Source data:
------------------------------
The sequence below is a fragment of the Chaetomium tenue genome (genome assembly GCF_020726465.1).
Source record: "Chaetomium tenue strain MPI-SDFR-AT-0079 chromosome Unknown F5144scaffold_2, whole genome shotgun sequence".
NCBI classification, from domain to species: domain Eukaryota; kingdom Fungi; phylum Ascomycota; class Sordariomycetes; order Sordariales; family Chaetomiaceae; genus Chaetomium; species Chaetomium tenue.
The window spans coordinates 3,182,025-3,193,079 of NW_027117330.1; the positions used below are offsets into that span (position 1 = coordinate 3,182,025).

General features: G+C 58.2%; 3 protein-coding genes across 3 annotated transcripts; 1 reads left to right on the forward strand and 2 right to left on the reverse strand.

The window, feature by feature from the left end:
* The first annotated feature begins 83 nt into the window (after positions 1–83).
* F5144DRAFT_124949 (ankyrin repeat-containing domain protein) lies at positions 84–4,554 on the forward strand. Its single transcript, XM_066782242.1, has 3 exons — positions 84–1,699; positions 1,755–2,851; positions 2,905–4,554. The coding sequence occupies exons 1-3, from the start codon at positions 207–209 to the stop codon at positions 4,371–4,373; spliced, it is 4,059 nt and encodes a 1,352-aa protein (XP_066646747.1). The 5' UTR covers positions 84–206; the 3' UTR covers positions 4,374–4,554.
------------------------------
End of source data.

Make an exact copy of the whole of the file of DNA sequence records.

The sequence below is a fragment of the Chaetomium tenue genome (genome assembly GCF_020726465.1).
Source record: "Chaetomium tenue strain MPI-SDFR-AT-0079 chromosome Unknown F5144scaffold_2, whole genome shotgun sequence".
NCBI classification, from domain to species: domain Eukaryota; kingdom Fungi; phylum Ascomycota; class Sordariomycetes; order Sordariales; family Chaetomiaceae; genus Chaetomium; species Chaetomium tenue.
The window spans coordinates 3,182,025-3,193,079 of NW_027117330.1; the positions used below are offsets into that span (position 1 = coordinate 3,182,025).

General features: G+C 58.2%; 3 protein-coding genes across 3 annotated transcripts; 1 reads left to right on the forward strand and 2 right to left on the reverse strand.

The window, feature by feature from the left end:
* The first annotated feature begins 83 nt into the window (after positions 1–83).
* F5144DRAFT_124949 (ankyrin repeat-containing domain protein) lies at positions 84–4,554 on the forward strand. Its single transcript, XM_066782242.1, has 3 exons — positions 84–1,699; positions 1,755–2,851; positions 2,905–4,554. The coding sequence occupies exons 1-3, from the start codon at positions 207–209 to the stop codon at positions 4,371–4,373; spliced, it is 4,059 nt and encodes a 1,352-aa protein (XP_066646747.1). The 5' UTR covers positions 84–206; the 3' UTR covers positions 4,374–4,554.